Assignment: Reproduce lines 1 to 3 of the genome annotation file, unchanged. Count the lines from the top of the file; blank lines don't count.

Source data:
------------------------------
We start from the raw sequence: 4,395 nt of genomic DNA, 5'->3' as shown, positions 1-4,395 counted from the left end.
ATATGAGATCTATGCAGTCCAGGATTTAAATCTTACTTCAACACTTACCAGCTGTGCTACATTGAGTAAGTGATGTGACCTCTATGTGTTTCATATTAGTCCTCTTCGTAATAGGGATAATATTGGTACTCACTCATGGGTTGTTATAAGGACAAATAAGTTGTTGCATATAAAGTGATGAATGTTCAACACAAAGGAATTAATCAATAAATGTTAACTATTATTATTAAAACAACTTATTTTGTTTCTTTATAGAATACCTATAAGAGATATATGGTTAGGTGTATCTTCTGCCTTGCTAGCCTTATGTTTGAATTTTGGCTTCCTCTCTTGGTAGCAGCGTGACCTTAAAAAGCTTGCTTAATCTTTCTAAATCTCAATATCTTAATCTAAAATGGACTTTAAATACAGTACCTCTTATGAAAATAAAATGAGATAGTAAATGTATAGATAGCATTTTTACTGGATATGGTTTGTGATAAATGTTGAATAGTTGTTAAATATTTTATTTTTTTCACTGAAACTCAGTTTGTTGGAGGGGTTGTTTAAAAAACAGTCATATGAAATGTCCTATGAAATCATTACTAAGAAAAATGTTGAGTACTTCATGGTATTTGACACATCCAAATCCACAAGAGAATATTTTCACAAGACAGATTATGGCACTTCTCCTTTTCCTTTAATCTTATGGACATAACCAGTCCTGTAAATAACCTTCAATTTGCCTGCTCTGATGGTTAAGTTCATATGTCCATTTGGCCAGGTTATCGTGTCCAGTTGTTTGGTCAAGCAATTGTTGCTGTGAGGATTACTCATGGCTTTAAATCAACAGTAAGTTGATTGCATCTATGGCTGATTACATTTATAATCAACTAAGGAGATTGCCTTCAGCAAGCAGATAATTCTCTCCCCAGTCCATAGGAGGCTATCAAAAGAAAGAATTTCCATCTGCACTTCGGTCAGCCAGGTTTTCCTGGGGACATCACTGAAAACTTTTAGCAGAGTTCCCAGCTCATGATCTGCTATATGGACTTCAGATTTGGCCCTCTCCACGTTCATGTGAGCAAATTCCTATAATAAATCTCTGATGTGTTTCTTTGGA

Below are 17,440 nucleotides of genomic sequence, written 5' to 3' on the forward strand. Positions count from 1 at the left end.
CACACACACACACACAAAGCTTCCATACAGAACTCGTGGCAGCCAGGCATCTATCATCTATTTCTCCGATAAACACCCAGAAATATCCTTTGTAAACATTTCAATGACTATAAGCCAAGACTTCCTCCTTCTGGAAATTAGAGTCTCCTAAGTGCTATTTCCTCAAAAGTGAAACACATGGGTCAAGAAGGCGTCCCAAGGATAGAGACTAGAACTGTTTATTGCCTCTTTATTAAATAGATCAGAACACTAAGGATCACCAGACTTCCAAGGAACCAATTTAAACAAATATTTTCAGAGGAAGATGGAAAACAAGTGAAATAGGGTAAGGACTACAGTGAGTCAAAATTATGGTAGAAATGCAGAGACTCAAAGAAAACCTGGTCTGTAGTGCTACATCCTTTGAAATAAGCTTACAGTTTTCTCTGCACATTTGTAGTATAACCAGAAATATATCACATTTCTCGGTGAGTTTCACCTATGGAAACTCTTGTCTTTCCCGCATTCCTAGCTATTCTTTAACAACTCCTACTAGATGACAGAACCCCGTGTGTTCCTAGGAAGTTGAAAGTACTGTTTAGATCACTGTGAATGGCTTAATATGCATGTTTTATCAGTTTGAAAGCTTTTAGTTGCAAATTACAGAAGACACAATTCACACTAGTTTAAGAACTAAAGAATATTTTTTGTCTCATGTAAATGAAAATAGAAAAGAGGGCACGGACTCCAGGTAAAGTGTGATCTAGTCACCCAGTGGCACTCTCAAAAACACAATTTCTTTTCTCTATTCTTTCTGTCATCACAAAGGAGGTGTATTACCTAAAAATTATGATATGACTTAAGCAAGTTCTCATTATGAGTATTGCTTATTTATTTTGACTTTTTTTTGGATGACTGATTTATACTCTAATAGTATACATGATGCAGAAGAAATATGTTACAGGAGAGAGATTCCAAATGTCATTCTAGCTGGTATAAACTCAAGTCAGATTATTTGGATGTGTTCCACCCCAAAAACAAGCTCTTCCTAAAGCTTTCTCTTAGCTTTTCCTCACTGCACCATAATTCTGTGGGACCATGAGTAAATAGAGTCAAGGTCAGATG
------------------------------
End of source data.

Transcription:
We start from the raw sequence: 4,395 nt of genomic DNA, 5'->3' as shown, positions 1-4,395 counted from the left end.
ATATGAGATCTATGCAGTCCAGGATTTAAATCTTACTTCAACACTTACCAGCTGTGCTACATTGAGTAAGTGATGTGACCTCTATGTGTTTCATATTAGTCCTCTTCGTAATAGGGATAATATTGGTACTCACTCATGGGTTGTTATAAGGACAAATAAGTTGTTGCATATAAAGTGATGAATGTTCAACACAAAGGAATTAATCAATAAATGTTAACTATTATTATTAAAACAACTTATTTTGTTTCTTTATAGAATACCTATAAGAGATATATGGTTAGGTGTATCTTCTGCCTTGCTAGCCTTATGTTTGAATTTTGGCTTCCTCTCTTGGTAGCAGCGTGACCTTAAAAAGCTTGCTTAATCTTTCTAAATCTCAATATCTTAATCTAAAATGGACTTTAAATACAGTACCTCTTATGAAAATAAAATGAGATAGTAAATGTATAGATAGCATTTTTACTGGATATGGTTTGTGATAAATGTTGAATAGTTGTTAAATATTTTATTTTTTTCACTGAAACTCAGTTTGTTGGAGGGGTTGTTTAAAAAACAGTCATATGAAATGTCCTATGAAATCATTACTAAGAAAAATGTTGAGTACTTCATGGTATTTGACACATCCAAATCCACAAGAGAATATTTTCACAAGACAGATTATGGCACTTCTCCTTTTCCTTTAATCTTATGGACATAACCAGTCCTGTAAATAACCTTCAATTTGCCTGCTCTGATGGTTAAGTTCATATGTCCATTTGGCCAGGTTATCGTGTCCAGTTGTTTGGTCAAGCAATTGTTGCTGTGAGGATTACTCATGGCTTTAAATCAACAGTAAGTTGATTGCATCTATGGCTGATTACATTTATAATCAACTAAGGAGATTGCCTTCAGCAAGCAGATAATTCTCTCCCCAGTCCATAGGAGGCTATCAAAAGAAAGAATTTCCATCTGCACTTCGGTCAGCCAGGTTTTCCTGGGGACATCACTGAAAACTTTTAGCAGAGTTCCCAGCTCATGATCTGCTATATGGACTTCAGATTTGGCCCTCTCCACGTTCATGTGAGCAAATTCCTATAATAAATCTCTGATGTGTTTCTTTGGA

Below are 17,440 nucleotides of genomic sequence, written 5' to 3' on the forward strand. Positions count from 1 at the left end.